Farnesoid X receptor (FXR) plays an important role in maintaining bile acid and cholesterol homeostasis. Here we demonstrate that FXR also regulates glucose metabolism. Activation of FXR by the synthetic agonist GW4064 or hepatic overexpression of constitutively active FXR by adenovirus-mediated gene transfer significantly lowered blood glucose levels in both diabetic db/db and wild-type mice. Consistent with these data, FXR null mice exhibited glucose intolerance and insulin insensitivity. We further demonstrate that activation of FXR in db/db mice repressed hepatic gluconeogenic genes and increased hepatic glycogen synthesis and glycogen content by a mechanism that involves enhanced insulin sensitivity. In view of its central roles in coordinating regulation of both glucose and lipid metabolism, we propose that FXR agonists are promising therapeutic agents for treatment of diabetes mellitus. glucose | GW4064 | farnesoid X receptor-VP16 | triglyceride | cholesterol

  15. Optimization of a novel class of benzimidazole-based farnesoid X receptor (FXR) agonists to improve physicochemical and ADME properties.

    PubMed

    Richter, Hans G F; Benson, G M; Bleicher, K H; Blum, D; Chaput, E; Clemann, N; Feng, S; Gardes, C; Grether, U; Hartman, P; Kuhn, B; Martin, R E; Plancher, J-M; Rudolph, M G; Schuler, F; Taylor, S

    2011-02-15

    Structure-guided lead optimization of recently described benzimidazolyl acetamides addressed the key liabilities of the previous lead compound 1. These efforts culminated in the discovery of 4-{(S)-2-[2-(4-chloro-phenyl)-5,6-difluoro-benzoimidazol-1-yl]-2-cyclohexyl-acetylamino}-3-fluoro-benzoic acid 7g, a highly potent and selective FXR agonist with excellent physicochemical and ADME properties and potent lipid lowering activity after oral administration to LDL receptor deficient mice.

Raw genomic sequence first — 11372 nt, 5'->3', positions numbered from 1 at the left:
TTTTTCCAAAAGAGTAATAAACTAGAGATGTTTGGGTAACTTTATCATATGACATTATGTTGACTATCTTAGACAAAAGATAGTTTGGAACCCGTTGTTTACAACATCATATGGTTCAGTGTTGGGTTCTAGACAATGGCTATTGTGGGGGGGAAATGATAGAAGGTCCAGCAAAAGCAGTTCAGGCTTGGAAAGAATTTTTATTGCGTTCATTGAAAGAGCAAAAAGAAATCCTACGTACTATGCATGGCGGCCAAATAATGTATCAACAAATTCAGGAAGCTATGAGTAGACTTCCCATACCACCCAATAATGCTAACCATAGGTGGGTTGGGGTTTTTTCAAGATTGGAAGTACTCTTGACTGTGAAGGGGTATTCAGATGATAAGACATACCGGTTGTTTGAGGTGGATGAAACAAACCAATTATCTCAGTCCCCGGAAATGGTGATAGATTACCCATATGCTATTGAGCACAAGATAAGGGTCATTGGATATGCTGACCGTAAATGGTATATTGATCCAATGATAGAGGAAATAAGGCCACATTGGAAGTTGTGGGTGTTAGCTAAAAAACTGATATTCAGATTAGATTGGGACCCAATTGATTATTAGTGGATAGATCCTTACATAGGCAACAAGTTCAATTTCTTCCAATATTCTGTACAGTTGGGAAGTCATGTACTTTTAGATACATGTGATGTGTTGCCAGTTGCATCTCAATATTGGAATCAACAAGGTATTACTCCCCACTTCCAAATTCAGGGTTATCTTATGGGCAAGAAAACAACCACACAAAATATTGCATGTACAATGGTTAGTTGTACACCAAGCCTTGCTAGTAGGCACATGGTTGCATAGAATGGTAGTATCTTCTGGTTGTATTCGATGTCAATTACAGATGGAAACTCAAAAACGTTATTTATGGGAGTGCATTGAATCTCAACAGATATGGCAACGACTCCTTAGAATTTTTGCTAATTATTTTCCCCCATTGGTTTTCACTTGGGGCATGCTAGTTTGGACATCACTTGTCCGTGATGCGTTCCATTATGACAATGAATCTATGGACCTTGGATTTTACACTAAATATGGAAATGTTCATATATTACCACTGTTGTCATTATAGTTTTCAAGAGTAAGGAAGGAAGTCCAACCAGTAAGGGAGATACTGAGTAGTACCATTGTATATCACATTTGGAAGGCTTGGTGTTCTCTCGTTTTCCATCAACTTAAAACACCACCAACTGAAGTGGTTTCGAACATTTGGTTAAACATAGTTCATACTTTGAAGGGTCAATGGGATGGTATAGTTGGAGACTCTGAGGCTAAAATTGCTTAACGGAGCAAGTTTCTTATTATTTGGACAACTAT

16. A dual agonist of farnesoid X receptor (FXR) and the G protein-coupled receptor TGR5, INT-767, reverses age-related kidney disease in mice.

    PubMed

    Wang, Xiaoxin X; Luo, Yuhuan; Wang, Dong; Adorini, Luciano; Pruzanski, Mark; Dobrinskikh, Evgenia; Levi, Moshe

    2017-07-21

    Even in healthy individuals, renal function gradually declines during aging. However, an observed variation in the rate of this decline has raised the possibility of slowing or delaying age-related kidney disease. One of the most successful interventional measures that slows down and delays age-related kidney disease is caloric restriction. We undertook the present studies to search for potential factors that are regulated by caloric restriction and act as caloric restriction mimetics. Based on our prior studies with the bile acid-activated nuclear hormone receptor farnesoid X receptor (FXR) and G protein-coupled membrane receptor TGR5 that demonstrated beneficial effects of FXR and TGR5 activation in the kidney, we reasoned that FXR and TGR5 could be excellent candidates. We therefore determined the effects of aging and caloric restriction on the expression of FXR and TGR5 in the kidney. We found that FXR and TGR5 expression levels are decreased in the aging kidney and that caloric restriction prevents these age-related decreases. Interestingly, in long-lived Ames dwarf mice, renal FXR and TGR5 expression levels were also increased. A 2-month treatment of 22-month-old C57BL/6J mice with the FXR-TGR5 dual agonist INT-767 induced caloric restriction-like effects and reversed age-related increases in proteinuria, podocyte injury, fibronectin accumulation, TGF-β expression, and, most notably, age-related impairments in mitochondrial biogenesis and mitochondrial function. Furthermore, in podocytes cultured in serum obtained from old mice, INT-767 prevented the increases in the proinflammatory markers TNF-α, toll-like receptor 2 (TLR2), and TLR4. In summary, our results indicate that FXR and TGR5 may play an important role in modulation of age-related kidney disease. © 2017 by The American Society for Biochemistry and Molecular Biology, Inc.